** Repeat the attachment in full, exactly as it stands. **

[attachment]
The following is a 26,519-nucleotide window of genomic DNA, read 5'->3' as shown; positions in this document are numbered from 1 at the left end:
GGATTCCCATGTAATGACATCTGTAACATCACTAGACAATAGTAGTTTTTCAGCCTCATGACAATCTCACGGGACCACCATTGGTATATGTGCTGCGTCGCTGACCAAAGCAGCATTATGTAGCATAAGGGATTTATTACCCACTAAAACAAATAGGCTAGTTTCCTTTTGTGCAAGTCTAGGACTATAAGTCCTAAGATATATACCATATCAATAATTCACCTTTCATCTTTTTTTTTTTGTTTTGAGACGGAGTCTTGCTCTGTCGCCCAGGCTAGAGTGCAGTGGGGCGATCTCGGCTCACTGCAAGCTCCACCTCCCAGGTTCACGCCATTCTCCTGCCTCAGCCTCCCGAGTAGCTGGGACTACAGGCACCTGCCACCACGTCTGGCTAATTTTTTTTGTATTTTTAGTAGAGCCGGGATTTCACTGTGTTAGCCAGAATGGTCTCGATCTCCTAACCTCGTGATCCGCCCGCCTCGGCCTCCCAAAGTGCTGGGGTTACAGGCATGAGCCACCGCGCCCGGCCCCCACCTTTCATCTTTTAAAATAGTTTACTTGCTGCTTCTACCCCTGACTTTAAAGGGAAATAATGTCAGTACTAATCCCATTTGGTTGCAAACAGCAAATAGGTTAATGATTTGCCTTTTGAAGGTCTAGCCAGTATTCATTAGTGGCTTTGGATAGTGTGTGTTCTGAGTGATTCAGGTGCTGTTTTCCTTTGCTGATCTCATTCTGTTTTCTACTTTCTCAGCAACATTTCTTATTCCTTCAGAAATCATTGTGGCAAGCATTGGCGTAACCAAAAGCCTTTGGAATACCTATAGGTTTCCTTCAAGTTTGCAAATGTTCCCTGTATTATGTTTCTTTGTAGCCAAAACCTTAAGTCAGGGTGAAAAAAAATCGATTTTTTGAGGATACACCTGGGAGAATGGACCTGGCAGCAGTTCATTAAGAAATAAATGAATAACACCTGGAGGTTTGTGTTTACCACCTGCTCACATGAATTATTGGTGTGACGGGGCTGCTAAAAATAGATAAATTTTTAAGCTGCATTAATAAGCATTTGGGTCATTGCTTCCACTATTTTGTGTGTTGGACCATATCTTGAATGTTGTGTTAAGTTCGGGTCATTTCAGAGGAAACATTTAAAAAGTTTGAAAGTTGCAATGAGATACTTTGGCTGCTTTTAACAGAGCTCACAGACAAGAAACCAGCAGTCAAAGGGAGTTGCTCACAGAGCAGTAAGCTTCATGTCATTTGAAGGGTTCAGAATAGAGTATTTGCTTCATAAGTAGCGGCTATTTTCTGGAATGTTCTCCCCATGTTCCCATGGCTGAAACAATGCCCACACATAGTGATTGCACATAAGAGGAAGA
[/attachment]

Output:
The following is a 26,519-nucleotide window of genomic DNA, read 5'->3' as shown; positions in this document are numbered from 1 at the left end:
GGATTCCCATGTAATGACATCTGTAACATCACTAGACAATAGTAGTTTTTCAGCCTCATGACAATCTCACGGGACCACCATTGGTATATGTGCTGCGTCGCTGACCAAAGCAGCATTATGTAGCATAAGGGATTTATTACCCACTAAAACAAATAGGCTAGTTTCCTTTTGTGCAAGTCTAGGACTATAAGTCCTAAGATATATACCATATCAATAATTCACCTTTCATCTTTTTTTTTTTGTTTTGAGACGGAGTCTTGCTCTGTCGCCCAGGCTAGAGTGCAGTGGGGCGATCTCGGCTCACTGCAAGCTCCACCTCCCAGGTTCACGCCATTCTCCTGCCTCAGCCTCCCGAGTAGCTGGGACTACAGGCACCTGCCACCACGTCTGGCTAATTTTTTTTGTATTTTTAGTAGAGCCGGGATTTCACTGTGTTAGCCAGAATGGTCTCGATCTCCTAACCTCGTGATCCGCCCGCCTCGGCCTCCCAAAGTGCTGGGGTTACAGGCATGAGCCACCGCGCCCGGCCCCCACCTTTCATCTTTTAAAATAGTTTACTTGCTGCTTCTACCCCTGACTTTAAAGGGAAATAATGTCAGTACTAATCCCATTTGGTTGCAAACAGCAAATAGGTTAATGATTTGCCTTTTGAAGGTCTAGCCAGTATTCATTAGTGGCTTTGGATAGTGTGTGTTCTGAGTGATTCAGGTGCTGTTTTCCTTTGCTGATCTCATTCTGTTTTCTACTTTCTCAGCAACATTTCTTATTCCTTCAGAAATCATTGTGGCAAGCATTGGCGTAACCAAAAGCCTTTGGAATACCTATAGGTTTCCTTCAAGTTTGCAAATGTTCCCTGTATTATGTTTCTTTGTAGCCAAAACCTTAAGTCAGGGTGAAAAAAAATCGATTTTTTGAGGATACACCTGGGAGAATGGACCTGGCAGCAGTTCATTAAGAAATAAATGAATAACACCTGGAGGTTTGTGTTTACCACCTGCTCACATGAATTATTGGTGTGACGGGGCTGCTAAAAATAGATAAATTTTTAAGCTGCATTAATAAGCATTTGGGTCATTGCTTCCACTATTTTGTGTGTTGGACCATATCTTGAATGTTGTGTTAAGTTCGGGTCATTTCAGAGGAAACATTTAAAAAGTTTGAAAGTTGCAATGAGATACTTTGGCTGCTTTTAACAGAGCTCACAGACAAGAAACCAGCAGTCAAAGGGAGTTGCTCACAGAGCAGTAAGCTTCATGTCATTTGAAGGGTTCAGAATAGAGTATTTGCTTCATAAGTAGCGGCTATTTTCTGGAATGTTCTCCCCATGTTCCCATGGCTGAAACAATGCCCACACATAGTGATTGCACATAAGAGGAAGA